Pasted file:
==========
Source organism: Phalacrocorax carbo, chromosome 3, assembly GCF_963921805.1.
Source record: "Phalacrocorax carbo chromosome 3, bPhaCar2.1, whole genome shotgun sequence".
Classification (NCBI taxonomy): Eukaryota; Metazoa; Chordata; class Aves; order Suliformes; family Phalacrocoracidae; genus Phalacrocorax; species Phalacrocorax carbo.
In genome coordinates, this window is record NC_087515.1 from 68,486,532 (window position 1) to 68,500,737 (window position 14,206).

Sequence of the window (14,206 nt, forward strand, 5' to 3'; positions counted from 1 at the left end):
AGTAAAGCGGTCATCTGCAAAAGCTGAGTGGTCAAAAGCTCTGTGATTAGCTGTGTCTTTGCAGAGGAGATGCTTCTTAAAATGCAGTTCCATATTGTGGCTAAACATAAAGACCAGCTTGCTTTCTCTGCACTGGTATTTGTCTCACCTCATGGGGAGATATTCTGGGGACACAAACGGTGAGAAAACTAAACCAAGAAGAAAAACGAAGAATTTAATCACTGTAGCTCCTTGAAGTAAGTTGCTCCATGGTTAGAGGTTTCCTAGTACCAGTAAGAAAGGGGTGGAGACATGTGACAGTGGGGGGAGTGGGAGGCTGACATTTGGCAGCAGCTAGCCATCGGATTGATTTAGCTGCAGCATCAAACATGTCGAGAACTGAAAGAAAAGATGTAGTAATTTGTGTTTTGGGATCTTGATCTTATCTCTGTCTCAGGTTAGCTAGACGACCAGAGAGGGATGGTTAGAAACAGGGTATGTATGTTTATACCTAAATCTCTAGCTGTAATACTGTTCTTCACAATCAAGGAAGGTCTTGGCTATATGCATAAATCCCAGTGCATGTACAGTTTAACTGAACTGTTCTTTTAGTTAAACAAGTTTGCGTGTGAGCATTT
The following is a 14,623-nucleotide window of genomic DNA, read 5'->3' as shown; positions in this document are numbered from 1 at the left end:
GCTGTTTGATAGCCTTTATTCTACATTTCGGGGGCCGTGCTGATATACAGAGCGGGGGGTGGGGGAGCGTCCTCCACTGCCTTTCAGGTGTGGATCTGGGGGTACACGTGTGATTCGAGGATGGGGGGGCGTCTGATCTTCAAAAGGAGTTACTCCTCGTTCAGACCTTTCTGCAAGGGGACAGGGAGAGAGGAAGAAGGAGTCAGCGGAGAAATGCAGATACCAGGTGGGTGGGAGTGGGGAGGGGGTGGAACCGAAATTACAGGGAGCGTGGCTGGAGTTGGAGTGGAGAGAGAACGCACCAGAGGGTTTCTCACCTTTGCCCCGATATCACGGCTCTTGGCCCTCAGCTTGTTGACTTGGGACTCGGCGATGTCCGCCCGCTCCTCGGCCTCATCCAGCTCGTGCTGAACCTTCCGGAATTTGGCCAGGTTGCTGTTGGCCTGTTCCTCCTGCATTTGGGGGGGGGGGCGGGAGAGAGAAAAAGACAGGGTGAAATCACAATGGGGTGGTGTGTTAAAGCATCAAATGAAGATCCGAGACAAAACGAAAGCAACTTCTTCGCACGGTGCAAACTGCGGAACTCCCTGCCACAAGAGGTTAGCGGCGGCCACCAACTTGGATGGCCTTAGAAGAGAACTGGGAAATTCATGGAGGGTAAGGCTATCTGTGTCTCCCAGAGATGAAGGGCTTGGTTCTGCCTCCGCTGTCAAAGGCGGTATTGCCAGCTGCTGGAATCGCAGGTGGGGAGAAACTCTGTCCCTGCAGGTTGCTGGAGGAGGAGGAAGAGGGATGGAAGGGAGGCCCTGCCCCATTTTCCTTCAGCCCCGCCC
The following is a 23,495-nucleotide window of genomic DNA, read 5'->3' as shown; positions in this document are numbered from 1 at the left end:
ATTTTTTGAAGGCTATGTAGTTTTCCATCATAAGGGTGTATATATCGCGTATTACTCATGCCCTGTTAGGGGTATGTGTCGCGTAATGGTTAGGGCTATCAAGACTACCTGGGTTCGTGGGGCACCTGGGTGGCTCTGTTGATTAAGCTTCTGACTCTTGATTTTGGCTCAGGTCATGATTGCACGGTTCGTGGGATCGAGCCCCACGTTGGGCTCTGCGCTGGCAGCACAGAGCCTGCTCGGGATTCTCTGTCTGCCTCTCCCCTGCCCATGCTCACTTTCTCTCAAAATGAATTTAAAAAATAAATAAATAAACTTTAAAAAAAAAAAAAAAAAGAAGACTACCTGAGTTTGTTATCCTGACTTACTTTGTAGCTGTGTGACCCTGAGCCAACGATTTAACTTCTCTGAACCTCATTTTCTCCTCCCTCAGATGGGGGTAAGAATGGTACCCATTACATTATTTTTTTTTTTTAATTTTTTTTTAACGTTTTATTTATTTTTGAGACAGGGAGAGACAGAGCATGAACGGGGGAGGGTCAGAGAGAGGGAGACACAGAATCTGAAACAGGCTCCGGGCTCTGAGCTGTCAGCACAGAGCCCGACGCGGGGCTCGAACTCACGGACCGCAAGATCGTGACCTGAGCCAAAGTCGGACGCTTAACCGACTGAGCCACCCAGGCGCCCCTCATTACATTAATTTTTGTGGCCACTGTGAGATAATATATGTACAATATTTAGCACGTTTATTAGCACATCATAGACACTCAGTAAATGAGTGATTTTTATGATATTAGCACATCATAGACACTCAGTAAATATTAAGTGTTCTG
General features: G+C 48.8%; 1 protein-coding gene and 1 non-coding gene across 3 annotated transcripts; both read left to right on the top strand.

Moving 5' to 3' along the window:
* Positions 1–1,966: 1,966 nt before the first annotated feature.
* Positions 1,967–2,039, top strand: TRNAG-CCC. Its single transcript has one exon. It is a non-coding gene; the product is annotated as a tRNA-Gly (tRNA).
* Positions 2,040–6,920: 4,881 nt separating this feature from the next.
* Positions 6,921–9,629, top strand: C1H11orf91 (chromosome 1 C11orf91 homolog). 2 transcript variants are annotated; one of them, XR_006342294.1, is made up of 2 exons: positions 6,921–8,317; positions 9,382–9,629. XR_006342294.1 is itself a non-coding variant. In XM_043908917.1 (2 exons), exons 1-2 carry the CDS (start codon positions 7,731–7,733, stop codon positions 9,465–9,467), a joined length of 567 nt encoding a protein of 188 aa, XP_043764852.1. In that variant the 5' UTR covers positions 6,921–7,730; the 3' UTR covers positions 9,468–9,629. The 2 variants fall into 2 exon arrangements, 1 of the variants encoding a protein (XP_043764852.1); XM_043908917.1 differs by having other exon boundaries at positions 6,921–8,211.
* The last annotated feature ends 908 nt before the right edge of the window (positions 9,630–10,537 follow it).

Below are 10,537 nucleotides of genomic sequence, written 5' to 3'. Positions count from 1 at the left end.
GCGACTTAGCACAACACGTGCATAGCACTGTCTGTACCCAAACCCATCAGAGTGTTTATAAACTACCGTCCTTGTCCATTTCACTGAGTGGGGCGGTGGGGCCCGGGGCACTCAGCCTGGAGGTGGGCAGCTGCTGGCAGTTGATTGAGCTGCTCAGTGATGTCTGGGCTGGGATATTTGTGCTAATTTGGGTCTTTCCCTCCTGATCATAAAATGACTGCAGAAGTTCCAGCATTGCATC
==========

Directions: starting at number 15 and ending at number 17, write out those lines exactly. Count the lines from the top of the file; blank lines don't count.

* Positions 2,040–6,920: 4,881 nt separating this feature from the next.
* Positions 6,921–9,629, top strand: C1H11orf91 (chromosome 1 C11orf91 homolog). 2 transcript variants are annotated; one of them, XR_006342294.1, is made up of 2 exons: positions 6,921–8,317; positions 9,382–9,629. XR_006342294.1 is itself a non-coding variant. In XM_043908917.1 (2 exons), exons 1-2 carry the CDS (start codon positions 7,731–7,733, stop codon positions 9,465–9,467), a joined length of 567 nt encoding a protein of 188 aa, XP_043764852.1. In that variant the 5' UTR covers positions 6,921–7,730; the 3' UTR covers positions 9,468–9,629. The 2 variants fall into 2 exon arrangements, 1 of the variants encoding a protein (XP_043764852.1); XM_043908917.1 differs by having other exon boundaries at positions 6,921–8,211.
* The last annotated feature ends 908 nt before the right edge of the window (positions 9,630–10,537 follow it).